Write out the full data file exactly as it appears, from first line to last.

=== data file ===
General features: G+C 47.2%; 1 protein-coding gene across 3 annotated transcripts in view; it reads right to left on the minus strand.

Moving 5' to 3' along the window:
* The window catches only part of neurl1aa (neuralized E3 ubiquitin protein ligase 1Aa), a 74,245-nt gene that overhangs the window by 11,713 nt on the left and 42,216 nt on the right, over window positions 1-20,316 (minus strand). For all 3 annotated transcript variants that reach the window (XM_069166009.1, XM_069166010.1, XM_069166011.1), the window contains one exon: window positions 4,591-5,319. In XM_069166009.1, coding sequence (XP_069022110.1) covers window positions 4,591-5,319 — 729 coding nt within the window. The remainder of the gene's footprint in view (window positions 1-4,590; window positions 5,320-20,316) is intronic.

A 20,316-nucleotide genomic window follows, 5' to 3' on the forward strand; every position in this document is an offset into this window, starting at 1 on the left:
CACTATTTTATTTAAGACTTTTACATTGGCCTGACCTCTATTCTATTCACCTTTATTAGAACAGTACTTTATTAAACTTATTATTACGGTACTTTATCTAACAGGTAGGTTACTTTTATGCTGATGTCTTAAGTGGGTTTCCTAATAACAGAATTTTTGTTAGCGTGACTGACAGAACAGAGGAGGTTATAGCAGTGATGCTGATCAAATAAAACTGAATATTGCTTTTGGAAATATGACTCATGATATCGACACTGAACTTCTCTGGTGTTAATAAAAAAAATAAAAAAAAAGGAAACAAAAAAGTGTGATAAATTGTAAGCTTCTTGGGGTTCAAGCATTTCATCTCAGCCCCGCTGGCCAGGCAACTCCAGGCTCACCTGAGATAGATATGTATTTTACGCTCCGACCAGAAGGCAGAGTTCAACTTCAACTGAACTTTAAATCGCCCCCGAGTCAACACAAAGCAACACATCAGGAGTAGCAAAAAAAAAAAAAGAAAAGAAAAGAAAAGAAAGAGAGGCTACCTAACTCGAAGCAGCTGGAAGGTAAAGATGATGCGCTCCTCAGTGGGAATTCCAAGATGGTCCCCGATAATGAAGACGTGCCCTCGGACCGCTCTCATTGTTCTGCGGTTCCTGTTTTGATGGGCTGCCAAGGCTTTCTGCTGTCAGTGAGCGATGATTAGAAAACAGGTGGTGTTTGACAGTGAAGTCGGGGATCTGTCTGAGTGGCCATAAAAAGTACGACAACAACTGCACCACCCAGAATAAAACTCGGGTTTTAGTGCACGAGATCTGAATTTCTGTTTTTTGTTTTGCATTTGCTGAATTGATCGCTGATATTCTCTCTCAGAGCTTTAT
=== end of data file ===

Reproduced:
General features: G+C 47.2%; 1 protein-coding gene across 3 annotated transcripts in view; it reads right to left on the minus strand.

Moving 5' to 3' along the window:
* The window catches only part of neurl1aa (neuralized E3 ubiquitin protein ligase 1Aa), a 74,245-nt gene that overhangs the window by 11,713 nt on the left and 42,216 nt on the right, over window positions 1-20,316 (minus strand). For all 3 annotated transcript variants that reach the window (XM_069166009.1, XM_069166010.1, XM_069166011.1), the window contains one exon: window positions 4,591-5,319. In XM_069166009.1, coding sequence (XP_069022110.1) covers window positions 4,591-5,319 — 729 coding nt within the window. The remainder of the gene's footprint in view (window positions 1-4,590; window positions 5,320-20,316) is intronic.

A 20,316-nucleotide genomic window follows, 5' to 3' on the forward strand; every position in this document is an offset into this window, starting at 1 on the left:
CACTATTTTATTTAAGACTTTTACATTGGCCTGACCTCTATTCTATTCACCTTTATTAGAACAGTACTTTATTAAACTTATTATTACGGTACTTTATCTAACAGGTAGGTTACTTTTATGCTGATGTCTTAAGTGGGTTTCCTAATAACAGAATTTTTGTTAGCGTGACTGACAGAACAGAGGAGGTTATAGCAGTGATGCTGATCAAATAAAACTGAATATTGCTTTTGGAAATATGACTCATGATATCGACACTGAACTTCTCTGGTGTTAATAAAAAAAATAAAAAAAAAGGAAACAAAAAAGTGTGATAAATTGTAAGCTTCTTGGGGTTCAAGCATTTCATCTCAGCCCCGCTGGCCAGGCAACTCCAGGCTCACCTGAGATAGATATGTATTTTACGCTCCGACCAGAAGGCAGAGTTCAACTTCAACTGAACTTTAAATCGCCCCCGAGTCAACACAAAGCAACACATCAGGAGTAGCAAAAAAAAAAAAAGAAAAGAAAAGAAAAGAAAGAGAGGCTACCTAACTCGAAGCAGCTGGAAGGTAAAGATGATGCGCTCCTCAGTGGGAATTCCAAGATGGTCCCCGATAATGAAGACGTGCCCTCGGACCGCTCTCATTGTTCTGCGGTTCCTGTTTTGATGGGCTGCCAAGGCTTTCTGCTGTCAGTGAGCGATGATTAGAAAACAGGTGGTGTTTGACAGTGAAGTCGGGGATCTGTCTGAGTGGCCATAAAAAGTACGACAACAACTGCACCACCCAGAATAAAACTCGGGTTTTAGTGCACGAGATCTGAATTTCTGTTTTTTGTTTTGCATTTGCTGAATTGATCGCTGATATTCTCTCTCAGAGCTTTAT